On Saturday 16th November 1968 West Ham met Leicester in a First Division game, almost exactly 54 years ago this week. It was a game I remember well and one I refer to in my book, Goodbye Upton Park Hello Stratford that was published in 2016. One of the chapters was entitled ’60 Favourite West Ham Goals’ and number 1 at the time and still my all-time favourite was scored by Martin Peters in that game. I stood on the North Bank behind the goal that it went in. I asked the question “what constitutes a great goal?” and two key elements that I identified, a spectacular volley, and a team goal were present in this goal being scored.
Bobby Ferguson was our goalkeeper and he had the ball in his hands at the South Bank end of the ground and rolled it out to Martin Peters on the edge of the penalty area. Peters advanced forward a few yards then passed it out to John Sissons on the left wing. Sissons, a tricky winger, moved forward and from just inside the Leicester half played a long diagonal cross into the penalty area where it was met by Peters on the volley as it came over his shoulder. His thunderous shot from about 12 yards almost decapitated Peter Shilton, the Leicester keeper as it sped into the roof of the net. He hadn’t stopped running from the moment he passed the ball out to Sissons.
The game ended 4-0, which included a brace from Brian Dear and came a fortnight after we had beaten Queens Park Rangers 4-3 with goals from Moore, Hurst, Peters and Redknapp. Harry’s goal in that game was number 3 in my favourite goals chapter, and Bobby Moore’s goal in the game was at number 8. Two weeks prior to the QPR game we had beaten Sunderland 8-0 when Geoff Hurst scored 6. Oh for a return to those free scoring days!
The QPR game as well as Martin Peters spectacular volley against Leicester can be seen on You Tube with commentaries from Brian Moore from the Big Match Sunday TV highlights programme, although sadly Martin’s goal doesn’t show the whole move, just the end of it. I’ve written about it before but even to this day it still remains as my favourite. I met Martin in 2007 at a book signing when I bought his book ‘The Ghost of ‘66’. He was a lovely man and we had a long chat. He couldn’t remember the goal and in fact could barely recall any of the many goals he had scored in his career. Sadly it was perhaps the beginning of the symptoms of the Alzheimer’s disease which brought about his untimely death at 76. I took along my programme from the game which I dug out of my collection and he very kindly signed it for me as well as his book.
Some interesting features from the programme:
- The cost 1 shilling (5p)
- The proposed teams on the inside cover (with no number 7) – of course no squad numbers in those days. The West Ham team that day was actually Ferguson, Bonds, Charles, Cushley, Stephenson, Moore, Peters, Boyce, Dear, Hurst, Sissons – it didn’t really pay to predict the team in advance, although there were fewer changes of personnel from game to game.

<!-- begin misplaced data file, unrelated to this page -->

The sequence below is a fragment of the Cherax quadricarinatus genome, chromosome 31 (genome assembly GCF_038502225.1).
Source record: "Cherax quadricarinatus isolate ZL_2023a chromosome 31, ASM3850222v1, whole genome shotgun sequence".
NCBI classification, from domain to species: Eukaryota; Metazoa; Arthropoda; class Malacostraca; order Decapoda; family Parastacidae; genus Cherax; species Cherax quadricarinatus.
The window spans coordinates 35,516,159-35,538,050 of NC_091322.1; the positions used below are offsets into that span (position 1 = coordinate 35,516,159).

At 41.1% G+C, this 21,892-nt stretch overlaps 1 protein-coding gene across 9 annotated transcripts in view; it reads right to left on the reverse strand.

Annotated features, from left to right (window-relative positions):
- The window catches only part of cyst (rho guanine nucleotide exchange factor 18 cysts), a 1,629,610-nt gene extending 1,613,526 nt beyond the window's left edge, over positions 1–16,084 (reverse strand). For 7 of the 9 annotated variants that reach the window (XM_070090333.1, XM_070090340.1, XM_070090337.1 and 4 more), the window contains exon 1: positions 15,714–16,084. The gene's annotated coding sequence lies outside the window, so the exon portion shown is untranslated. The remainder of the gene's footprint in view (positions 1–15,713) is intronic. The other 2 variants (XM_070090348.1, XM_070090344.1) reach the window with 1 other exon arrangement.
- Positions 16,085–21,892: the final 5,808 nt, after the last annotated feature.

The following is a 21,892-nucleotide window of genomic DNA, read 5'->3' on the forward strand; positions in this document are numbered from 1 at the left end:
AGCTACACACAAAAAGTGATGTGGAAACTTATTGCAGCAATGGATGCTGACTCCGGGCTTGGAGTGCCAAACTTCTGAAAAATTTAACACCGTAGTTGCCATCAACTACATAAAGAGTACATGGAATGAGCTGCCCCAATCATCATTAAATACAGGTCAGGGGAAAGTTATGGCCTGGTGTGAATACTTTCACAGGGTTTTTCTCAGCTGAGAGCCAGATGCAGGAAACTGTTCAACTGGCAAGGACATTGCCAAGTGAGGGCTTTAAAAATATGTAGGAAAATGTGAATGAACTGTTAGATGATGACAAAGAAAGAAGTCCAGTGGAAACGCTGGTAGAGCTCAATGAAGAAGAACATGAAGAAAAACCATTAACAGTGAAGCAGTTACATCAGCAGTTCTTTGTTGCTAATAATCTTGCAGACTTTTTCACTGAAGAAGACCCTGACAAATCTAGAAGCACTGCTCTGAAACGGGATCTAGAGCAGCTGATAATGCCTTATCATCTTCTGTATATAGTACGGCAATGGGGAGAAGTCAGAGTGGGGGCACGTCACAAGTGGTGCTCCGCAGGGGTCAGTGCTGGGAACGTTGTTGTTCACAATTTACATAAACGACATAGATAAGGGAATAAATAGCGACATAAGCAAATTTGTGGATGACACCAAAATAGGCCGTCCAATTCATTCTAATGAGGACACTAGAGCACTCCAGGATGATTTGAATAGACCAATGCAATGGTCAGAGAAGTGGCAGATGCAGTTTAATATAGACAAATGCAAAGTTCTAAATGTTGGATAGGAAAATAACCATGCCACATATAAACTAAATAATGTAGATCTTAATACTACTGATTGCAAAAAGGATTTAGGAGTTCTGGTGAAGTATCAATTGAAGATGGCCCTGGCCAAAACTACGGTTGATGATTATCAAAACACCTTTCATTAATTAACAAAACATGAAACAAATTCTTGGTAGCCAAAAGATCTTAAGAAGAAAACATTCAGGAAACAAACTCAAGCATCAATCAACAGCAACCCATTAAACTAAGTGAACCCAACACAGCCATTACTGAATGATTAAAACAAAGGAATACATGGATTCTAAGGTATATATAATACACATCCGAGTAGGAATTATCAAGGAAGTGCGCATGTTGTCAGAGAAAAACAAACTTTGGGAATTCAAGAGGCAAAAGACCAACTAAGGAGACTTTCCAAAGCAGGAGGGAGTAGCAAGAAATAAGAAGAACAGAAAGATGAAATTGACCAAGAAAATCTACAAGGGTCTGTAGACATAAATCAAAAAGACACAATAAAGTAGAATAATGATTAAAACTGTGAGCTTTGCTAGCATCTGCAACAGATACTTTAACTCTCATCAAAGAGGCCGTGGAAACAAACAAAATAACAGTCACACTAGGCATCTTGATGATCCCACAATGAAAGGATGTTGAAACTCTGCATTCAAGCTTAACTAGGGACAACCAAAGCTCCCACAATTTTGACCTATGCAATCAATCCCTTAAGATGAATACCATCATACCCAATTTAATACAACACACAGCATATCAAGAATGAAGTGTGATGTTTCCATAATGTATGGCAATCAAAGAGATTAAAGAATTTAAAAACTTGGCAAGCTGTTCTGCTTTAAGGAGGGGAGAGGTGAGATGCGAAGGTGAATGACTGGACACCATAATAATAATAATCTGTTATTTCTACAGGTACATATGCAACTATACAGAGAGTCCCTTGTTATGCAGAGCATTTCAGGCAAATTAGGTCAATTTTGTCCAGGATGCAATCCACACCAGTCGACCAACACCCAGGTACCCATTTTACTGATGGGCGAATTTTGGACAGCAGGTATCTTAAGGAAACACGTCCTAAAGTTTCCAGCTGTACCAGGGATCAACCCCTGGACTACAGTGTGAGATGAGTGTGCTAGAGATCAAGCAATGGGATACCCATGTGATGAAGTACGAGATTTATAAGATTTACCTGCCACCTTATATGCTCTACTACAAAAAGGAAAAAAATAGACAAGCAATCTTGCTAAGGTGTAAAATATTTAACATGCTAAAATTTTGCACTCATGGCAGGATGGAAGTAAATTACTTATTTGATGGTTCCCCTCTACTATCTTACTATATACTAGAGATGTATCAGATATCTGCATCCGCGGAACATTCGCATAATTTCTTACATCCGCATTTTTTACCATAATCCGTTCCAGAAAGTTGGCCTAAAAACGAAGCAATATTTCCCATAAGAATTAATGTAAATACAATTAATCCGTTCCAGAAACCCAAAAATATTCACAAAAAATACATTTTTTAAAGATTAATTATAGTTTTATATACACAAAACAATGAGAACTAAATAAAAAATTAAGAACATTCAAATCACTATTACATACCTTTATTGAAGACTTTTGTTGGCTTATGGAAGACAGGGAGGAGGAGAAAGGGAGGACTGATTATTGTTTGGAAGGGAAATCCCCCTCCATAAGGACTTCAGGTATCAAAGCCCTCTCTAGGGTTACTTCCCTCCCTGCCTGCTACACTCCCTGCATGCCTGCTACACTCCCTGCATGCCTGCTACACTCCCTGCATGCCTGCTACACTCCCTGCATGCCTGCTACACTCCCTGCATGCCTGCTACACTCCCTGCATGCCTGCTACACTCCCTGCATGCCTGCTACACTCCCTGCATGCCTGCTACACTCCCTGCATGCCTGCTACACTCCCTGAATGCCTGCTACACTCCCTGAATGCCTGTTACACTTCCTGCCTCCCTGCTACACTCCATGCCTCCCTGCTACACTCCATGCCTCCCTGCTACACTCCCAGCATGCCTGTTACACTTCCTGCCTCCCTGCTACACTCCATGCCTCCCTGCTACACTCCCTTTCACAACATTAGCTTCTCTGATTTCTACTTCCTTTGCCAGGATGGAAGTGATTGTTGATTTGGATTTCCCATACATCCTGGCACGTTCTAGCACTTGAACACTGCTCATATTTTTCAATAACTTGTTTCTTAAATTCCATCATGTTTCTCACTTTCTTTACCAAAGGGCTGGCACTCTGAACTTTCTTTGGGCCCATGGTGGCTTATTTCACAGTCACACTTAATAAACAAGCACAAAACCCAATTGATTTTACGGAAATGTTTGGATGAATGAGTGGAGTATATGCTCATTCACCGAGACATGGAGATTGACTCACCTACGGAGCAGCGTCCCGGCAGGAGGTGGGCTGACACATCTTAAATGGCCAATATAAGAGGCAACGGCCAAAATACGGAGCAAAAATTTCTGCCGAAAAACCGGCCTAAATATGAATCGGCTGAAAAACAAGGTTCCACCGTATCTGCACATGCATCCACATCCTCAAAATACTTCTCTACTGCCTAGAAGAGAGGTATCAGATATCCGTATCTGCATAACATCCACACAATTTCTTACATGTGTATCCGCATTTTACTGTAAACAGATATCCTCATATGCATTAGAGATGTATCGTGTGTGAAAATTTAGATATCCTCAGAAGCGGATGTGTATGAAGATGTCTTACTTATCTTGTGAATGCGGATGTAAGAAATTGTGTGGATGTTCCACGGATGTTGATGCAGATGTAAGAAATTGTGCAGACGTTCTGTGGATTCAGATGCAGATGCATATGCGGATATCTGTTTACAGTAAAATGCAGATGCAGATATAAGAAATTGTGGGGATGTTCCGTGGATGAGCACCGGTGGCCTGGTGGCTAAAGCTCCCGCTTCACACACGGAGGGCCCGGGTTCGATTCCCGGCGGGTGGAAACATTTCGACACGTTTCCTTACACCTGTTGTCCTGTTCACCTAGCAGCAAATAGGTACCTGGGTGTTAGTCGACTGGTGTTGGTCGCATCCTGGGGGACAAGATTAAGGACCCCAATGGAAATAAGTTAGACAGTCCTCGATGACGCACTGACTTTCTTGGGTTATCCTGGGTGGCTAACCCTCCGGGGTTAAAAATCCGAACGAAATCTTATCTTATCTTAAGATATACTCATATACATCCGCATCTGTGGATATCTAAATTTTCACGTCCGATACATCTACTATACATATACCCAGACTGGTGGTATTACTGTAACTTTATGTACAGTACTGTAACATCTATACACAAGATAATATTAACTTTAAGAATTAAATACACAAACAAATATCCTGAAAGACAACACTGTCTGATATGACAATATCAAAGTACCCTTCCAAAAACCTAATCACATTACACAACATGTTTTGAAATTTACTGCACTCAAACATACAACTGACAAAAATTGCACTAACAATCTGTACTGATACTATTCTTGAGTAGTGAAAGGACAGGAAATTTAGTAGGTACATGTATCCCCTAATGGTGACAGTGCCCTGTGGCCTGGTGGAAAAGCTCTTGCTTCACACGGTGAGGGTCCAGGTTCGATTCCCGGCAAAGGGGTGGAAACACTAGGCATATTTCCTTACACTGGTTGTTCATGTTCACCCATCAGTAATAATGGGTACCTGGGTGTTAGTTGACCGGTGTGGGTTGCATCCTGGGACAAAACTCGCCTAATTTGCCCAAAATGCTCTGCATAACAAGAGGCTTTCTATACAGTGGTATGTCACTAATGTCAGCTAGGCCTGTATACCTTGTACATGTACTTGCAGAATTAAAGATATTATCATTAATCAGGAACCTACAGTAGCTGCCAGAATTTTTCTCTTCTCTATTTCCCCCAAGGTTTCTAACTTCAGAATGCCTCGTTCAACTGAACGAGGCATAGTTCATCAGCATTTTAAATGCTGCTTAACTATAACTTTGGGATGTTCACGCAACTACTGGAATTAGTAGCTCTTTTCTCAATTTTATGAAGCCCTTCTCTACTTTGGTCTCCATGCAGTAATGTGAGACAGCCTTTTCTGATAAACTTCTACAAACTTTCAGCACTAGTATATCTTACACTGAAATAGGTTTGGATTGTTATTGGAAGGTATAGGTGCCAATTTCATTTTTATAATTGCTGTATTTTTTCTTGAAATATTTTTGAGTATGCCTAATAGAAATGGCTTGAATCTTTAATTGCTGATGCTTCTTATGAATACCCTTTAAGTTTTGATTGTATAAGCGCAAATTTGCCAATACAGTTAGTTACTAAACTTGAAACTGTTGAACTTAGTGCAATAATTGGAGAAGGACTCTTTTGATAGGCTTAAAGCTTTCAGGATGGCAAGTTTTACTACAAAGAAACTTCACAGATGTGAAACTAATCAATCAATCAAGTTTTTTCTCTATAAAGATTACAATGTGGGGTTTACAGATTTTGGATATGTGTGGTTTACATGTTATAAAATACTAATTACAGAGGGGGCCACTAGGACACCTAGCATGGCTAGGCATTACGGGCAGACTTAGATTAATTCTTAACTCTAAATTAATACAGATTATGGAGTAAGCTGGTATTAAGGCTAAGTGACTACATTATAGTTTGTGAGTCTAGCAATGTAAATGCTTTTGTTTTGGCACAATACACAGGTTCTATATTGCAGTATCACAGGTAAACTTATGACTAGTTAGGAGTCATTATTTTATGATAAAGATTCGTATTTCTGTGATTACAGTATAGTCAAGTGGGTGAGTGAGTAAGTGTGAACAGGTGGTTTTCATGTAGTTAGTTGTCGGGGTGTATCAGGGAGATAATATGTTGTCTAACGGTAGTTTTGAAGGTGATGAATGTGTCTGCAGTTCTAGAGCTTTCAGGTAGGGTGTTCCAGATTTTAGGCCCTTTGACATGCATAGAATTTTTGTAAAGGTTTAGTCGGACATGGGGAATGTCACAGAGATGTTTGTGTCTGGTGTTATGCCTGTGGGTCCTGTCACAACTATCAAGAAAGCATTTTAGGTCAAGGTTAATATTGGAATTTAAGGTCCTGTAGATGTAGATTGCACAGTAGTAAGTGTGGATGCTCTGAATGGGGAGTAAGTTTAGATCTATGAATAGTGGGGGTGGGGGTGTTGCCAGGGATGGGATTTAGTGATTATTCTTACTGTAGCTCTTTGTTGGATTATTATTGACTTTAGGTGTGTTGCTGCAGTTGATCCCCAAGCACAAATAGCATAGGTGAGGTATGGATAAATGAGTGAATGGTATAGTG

- An interview with 22 years-old Billy Bonds
- Trips by Lacey’s coaches to the forthcoming away game at Ipswich (70p)
- A quote from Ron Springett the QPR keeper prior to the game a fortnight earlier where he said that West Ham was one of his favourite grounds, he never had a bad game there, he was leaving himself wide open to look a proper Charlie, he’d probably let four goals in (And he did!)
- The league table prior to the game showed West Ham in 7th place (5 points from the top), with 21 points from 18 games (7 wins, 7 draws and 4 defeats) – only 2 points for a win in those days. Goals for 34, conceded 21. Only Liverpool and Everton (top and 2nd) had scored more (35 and 36)
- Leicester were 2nd from bottom.
At the end of the season we had finished 8th, Leeds were champions, and Leicester were relegated despite reaching the FA Cup Final. We scored 66 goals, the third highest (exactly the same number as the champions Leeds, although we conceded 50 compared to Leeds 26)
So now we face Leicester 54 years on in a season that isn’t going particularly well so far, certainly on the domestic front. A look at the league table shows us in 15th place with 14 points from 14 games, having lost 8 times, and just two points above the relegation zone. The league is very tight with just 7 points separating Liverpool (19) in 8th from Southampton (12) in a relegation place (18th). If we had beaten Palace last weekend we would be in the top half, but after an inept performance we sadly didn’t. A look at the six teams immediately above us tells the story for me – Fulham, Palace, Brentford, Leeds, Villa and Leicester – all teams I would have expected to be on top of. It would take a very unlikely set of results, but if we lose to Leicester in this game it is mathematically possible for us to go into the break for the World Cup in the bottom 3. A defeat on Saturday is unthinkable, isn’t it?
The manager is getting increasingly tetchy in interviews and articles are beginning to emerge regarding his position. After two successful seasons and eight wins out of eight in Europe surely that is unthinkable too. Isn’t it?
Two West Ham games against Leicester appear in my book among my 20 favourite West Ham matches. The 4-0 game that I referred to earlier is at number 16, and at number 11 I recount the 4-2 win that took place on the morning of Boxing Day 1967 which kicked off at 11am. We came from two goals down in the first quarter of an hour to win the game thanks to the first Trevor Brooking goal that I remember seeing, and a hat-trick from Brian Dear.
Either of those scorelines would be a great result going into the break, but there is little logic in expecting that to happen given our recent form and performances. Leicester have picked up after a poor start and sit immediately above us in the table. Perhaps we can repeat the Boxing Day 1967 result? I say that more in hope than expectation. What are the chances?